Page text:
What do you do when the temperature gauge reads sub zero for weeks on end? We do what any sane person would do: throw another log into the fireplace and wait for warmer weather. Right now, in the Chequamegon Bay area of Lake Superior you could hardly tell it was winter with the temps being in the mid thirties and the smell of spring in the air.
|The author with a Coho salmon.|
This year the winter has been extremely mild with the majority of the snow coming in the last few weeks. With the weather being so favorable, now is the best time to get out of the cabin and try a little late trout and salmon fishing.
Salmon fishing in March? Yes, Coho and trout have made their way back in to the Chequamegon Bay giving the weekend angler a chance at getting one or two for the dinner table. Ice fishing for Coho salmon requires very little equipment. A hand-powered auger, ice rod, scoop, and an assortment of ice jigs is all you need. Additional accessories that make your day on the water a bit easier would include a sled to carry your gear, and a shelter to get you out of the wind.
To catch these silver bullets, the first thing you must do is find the channel or corridor that these fish use to swim in and around the bay. It's easy enough to ask some of your fishing buddies; check with a local tackle shop or simply follow the crowd of shelters camped out on the bay.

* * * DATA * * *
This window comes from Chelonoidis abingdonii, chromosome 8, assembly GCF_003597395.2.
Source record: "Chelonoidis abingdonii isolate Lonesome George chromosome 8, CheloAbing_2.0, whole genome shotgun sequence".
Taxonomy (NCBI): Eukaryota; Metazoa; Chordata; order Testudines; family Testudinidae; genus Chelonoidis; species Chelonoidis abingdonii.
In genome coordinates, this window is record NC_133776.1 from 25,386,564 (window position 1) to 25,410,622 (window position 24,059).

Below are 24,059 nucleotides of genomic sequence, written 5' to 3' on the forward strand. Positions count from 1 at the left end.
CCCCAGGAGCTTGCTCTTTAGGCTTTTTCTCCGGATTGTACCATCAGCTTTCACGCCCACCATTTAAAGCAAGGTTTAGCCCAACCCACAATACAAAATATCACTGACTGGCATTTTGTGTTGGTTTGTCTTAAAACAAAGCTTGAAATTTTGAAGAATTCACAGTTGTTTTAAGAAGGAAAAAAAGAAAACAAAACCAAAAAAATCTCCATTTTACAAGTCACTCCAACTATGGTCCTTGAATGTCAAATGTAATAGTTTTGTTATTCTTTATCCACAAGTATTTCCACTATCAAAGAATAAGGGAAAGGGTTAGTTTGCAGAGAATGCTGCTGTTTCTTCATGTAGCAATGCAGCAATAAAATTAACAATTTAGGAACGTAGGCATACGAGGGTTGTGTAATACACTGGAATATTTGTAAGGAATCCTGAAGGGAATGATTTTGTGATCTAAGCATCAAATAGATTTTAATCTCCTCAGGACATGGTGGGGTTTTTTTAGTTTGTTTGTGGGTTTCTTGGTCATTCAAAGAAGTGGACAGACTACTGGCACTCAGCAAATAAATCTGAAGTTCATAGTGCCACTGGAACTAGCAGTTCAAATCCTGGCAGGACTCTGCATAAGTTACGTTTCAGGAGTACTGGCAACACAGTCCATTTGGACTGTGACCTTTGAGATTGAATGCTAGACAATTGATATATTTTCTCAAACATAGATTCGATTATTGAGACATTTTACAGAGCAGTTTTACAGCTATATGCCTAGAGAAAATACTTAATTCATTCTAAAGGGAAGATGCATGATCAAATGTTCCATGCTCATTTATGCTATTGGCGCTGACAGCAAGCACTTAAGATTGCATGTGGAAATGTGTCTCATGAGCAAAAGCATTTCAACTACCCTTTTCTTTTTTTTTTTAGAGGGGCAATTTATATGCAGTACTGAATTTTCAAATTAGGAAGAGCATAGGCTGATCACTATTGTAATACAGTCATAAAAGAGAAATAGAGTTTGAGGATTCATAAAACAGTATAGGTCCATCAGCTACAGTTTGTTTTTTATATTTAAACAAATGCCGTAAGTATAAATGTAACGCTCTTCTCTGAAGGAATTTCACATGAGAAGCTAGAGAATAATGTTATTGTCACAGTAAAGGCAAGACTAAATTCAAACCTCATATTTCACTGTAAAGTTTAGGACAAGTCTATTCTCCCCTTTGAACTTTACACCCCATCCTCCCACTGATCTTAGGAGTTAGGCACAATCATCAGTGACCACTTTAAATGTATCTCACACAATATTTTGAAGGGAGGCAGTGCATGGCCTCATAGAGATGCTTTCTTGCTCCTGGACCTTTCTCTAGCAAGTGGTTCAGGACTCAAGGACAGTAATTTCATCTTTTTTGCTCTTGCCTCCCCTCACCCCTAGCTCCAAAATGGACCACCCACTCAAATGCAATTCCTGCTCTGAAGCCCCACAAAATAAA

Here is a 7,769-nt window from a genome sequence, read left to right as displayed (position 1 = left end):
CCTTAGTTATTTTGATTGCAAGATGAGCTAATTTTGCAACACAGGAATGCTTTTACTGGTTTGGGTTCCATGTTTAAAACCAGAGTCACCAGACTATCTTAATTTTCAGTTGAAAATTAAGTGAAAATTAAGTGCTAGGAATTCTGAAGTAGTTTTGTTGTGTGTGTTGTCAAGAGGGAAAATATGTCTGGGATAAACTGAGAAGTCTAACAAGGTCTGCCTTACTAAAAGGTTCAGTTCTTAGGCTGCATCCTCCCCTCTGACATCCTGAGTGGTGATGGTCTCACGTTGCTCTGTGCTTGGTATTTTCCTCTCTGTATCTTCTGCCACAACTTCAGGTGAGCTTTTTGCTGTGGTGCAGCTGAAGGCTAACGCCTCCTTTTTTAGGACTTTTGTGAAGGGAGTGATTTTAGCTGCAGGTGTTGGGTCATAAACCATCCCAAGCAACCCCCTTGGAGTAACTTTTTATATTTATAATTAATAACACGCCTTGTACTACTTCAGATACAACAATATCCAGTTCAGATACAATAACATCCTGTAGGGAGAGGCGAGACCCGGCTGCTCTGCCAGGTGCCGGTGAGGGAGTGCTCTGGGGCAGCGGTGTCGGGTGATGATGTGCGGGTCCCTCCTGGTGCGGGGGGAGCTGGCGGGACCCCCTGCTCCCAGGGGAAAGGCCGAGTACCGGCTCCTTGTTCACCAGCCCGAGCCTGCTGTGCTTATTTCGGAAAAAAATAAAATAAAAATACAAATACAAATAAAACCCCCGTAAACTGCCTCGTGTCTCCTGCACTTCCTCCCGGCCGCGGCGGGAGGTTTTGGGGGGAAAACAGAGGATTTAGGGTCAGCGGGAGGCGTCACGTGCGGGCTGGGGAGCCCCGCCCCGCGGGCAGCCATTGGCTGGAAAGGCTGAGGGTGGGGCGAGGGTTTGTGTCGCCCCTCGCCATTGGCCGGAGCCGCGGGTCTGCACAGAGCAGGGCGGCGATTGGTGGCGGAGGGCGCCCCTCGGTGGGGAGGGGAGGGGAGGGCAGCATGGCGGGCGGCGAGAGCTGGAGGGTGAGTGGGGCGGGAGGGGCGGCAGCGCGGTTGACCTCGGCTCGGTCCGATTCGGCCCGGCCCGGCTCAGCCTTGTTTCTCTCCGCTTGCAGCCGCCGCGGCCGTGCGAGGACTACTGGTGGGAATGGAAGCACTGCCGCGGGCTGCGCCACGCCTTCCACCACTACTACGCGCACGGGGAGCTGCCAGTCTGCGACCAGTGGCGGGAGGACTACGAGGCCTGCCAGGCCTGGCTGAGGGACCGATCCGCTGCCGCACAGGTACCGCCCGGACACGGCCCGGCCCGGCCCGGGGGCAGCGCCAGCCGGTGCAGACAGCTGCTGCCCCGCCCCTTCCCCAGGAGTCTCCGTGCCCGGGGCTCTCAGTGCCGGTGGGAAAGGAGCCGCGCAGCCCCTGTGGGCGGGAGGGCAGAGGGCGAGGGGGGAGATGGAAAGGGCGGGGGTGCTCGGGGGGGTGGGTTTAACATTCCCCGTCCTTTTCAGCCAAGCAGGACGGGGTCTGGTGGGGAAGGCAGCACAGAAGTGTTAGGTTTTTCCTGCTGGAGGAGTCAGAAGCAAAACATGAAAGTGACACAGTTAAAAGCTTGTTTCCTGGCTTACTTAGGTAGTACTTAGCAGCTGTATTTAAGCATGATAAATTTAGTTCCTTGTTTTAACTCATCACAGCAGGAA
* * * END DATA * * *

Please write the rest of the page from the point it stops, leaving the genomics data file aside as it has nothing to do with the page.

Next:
Coho fishing in the bay is usually best in 15-30 feet of water. Although most fishing is done a just few feet off the bottom, keeping an eye on your electronics is always good idea. Cohos will swim and feed at multiple depths so being able to adjust quickly will result in more bites. Another key characteristic of Cohos is that they tend to move about the bay in schools and once a group moves into the area, the action can be fast and furious. Chequamegon bay regulations allow anglers three lines (rods or tip-ups) per angler so it's best to have all your lines set as you wait for the fish to swim through.
A variety of baits and tackle are effective for Cohos as well as trout which may be present in the bay. Jigs (Swedish Pimples, Northland Buckshot Spoons and Northland Forage Spoons) tipped with a minnow probably are the most successful baits. Many times it seems like it does not matter what you are using as long as it is moving in the water to entice a strike. If you are lucky enough to get a fish on don't panic or rush to bring it in. Cohos are known for schooling and getting excited around hooked fish giving your partners a chance to catch a few fish as well.
The best part to fishing Cohos out on Chequamegon Bay this time of year is that anglers do not need to get up at the crack of dawn to fish. These fish are moving in and around the bay the entire day so even if you can only get out for a few hours, you will still have a chance at hooking up with a few quality fish.
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